In this review, we make the case for evidence-based medicine (EBM) to include models of disease underscored by evidence in order to integrate evidence, as it is currently defined, with the patient's unique biology. This would allow clinicians to use a pathophysiologic rationale, but underscoring the pathophysiological model with evidence would create an objective evidence base for extrapolating randomized controlled trial evidence. EBM encourages practitioners not to be passive receivers of information, but to question the information. By the same token, practitioners should not be passive executors of the process by which information is generated, appraised and applied, but should question the process. We use the historical examples of the evolution of EBM to show that its subordination of a pathophysiological perspective was unintentional, and of essential hypertension to illustrate the importance of disease models and the fact that evidence supporting them comes from many sources. We follow this with an illustration of the benefits a pathophysiological perspective can bring and a suggested model of how inclusion of pathophysiological models in the EBM approach would work. From a practical perspective, information cannot be integrated with the patient's unique biology without knowledge of that biology; this is why EBM is currently so silent on how to carry out its fourth stage. It is also clear that, regardless of whether a philosophical or practical definition of evidence is used, pathophysiology is evidence and should be regarded as such.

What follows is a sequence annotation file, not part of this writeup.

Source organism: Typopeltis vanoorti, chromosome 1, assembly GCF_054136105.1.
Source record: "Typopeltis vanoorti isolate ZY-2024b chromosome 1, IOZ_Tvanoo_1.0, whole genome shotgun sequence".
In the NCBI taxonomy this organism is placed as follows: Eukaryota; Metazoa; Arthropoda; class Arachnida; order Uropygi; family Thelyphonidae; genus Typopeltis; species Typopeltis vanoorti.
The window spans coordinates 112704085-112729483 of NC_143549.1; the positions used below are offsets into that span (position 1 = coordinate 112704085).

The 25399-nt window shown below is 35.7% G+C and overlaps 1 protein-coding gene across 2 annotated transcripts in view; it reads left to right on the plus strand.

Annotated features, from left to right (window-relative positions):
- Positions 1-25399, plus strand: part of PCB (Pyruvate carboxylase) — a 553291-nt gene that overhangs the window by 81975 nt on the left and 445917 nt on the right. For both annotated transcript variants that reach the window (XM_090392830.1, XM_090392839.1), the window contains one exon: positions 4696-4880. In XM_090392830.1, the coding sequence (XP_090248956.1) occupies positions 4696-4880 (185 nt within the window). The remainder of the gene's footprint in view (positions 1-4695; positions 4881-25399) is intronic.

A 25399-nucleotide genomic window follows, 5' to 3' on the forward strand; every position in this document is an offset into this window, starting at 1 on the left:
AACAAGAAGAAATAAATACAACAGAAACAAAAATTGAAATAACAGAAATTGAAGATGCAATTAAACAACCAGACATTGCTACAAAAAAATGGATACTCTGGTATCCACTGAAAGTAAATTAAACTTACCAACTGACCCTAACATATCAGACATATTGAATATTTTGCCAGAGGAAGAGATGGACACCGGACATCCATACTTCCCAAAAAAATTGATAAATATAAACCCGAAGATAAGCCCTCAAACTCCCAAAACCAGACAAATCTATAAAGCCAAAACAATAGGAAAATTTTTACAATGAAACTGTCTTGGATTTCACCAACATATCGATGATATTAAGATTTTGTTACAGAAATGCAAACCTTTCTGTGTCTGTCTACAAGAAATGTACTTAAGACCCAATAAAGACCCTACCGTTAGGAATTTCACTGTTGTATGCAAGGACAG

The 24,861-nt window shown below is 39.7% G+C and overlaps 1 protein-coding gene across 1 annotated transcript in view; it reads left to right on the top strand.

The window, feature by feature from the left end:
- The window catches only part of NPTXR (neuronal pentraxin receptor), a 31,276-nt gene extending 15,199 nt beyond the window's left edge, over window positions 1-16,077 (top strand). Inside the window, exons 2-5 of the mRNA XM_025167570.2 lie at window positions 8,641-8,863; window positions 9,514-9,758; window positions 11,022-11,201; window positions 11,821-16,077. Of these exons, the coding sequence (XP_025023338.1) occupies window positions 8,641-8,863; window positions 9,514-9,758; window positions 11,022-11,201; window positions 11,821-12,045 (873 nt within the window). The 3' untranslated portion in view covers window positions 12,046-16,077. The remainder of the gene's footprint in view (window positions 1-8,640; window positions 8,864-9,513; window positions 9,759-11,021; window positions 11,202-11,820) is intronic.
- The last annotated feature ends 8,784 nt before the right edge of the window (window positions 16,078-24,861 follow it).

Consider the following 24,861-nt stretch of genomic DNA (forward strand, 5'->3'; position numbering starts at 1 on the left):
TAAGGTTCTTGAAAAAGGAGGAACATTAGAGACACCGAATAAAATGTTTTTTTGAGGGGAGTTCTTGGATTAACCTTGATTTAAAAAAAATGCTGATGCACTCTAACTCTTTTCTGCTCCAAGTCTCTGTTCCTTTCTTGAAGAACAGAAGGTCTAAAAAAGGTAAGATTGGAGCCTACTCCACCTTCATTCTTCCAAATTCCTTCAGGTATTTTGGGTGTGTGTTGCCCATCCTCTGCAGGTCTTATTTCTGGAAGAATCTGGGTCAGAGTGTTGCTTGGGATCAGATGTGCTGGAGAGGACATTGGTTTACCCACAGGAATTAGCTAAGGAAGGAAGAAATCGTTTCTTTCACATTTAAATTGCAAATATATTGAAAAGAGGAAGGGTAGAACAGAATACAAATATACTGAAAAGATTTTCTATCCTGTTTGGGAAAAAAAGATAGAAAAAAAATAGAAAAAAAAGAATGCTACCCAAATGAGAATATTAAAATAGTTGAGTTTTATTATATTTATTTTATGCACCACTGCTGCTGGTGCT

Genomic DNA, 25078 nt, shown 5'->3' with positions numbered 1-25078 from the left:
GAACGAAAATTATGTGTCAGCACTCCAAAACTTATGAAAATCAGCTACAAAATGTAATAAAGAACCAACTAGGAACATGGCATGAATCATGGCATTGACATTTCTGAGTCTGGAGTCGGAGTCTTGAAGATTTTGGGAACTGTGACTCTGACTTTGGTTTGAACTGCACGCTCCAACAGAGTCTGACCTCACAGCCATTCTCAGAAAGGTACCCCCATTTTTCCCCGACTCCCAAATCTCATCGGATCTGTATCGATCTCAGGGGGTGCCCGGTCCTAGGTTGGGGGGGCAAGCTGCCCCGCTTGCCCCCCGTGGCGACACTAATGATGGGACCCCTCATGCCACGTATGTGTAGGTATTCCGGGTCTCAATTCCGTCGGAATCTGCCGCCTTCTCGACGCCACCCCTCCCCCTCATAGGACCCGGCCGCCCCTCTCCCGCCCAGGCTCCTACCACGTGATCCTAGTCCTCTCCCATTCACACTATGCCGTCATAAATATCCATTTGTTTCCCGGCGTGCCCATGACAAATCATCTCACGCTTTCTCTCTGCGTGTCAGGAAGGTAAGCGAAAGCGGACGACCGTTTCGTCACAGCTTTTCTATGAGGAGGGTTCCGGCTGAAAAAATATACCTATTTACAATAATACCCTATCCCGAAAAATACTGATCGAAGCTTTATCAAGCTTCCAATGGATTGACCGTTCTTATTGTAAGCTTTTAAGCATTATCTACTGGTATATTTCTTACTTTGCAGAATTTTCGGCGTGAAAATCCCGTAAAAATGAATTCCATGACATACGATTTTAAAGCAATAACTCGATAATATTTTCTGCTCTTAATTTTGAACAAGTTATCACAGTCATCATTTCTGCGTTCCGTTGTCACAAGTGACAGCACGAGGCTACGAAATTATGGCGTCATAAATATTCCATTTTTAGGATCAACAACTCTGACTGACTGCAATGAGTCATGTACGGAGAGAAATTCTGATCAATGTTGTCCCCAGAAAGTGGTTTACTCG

This study aimed to review the literature describing and quantifying time lags in the health research translation process. Papers were included in the review if they quantified time lags in the development of health interventions. The study identified 23 papers. Few were comparable as different studies use different measures, of different things, at different time points. We concluded that the current state of knowledge of time lags is of limited use to those responsible for R&D and knowledge transfer who face difficulties in knowing what they should or can do to reduce time lags. This effectively ‘blindfolds’ investment decisions and risks wasting effort. The study concludes that understanding lags first requires agreeing models, definitions and measures, which can be applied in practice. A second task would be to develop a process by which to gather these data.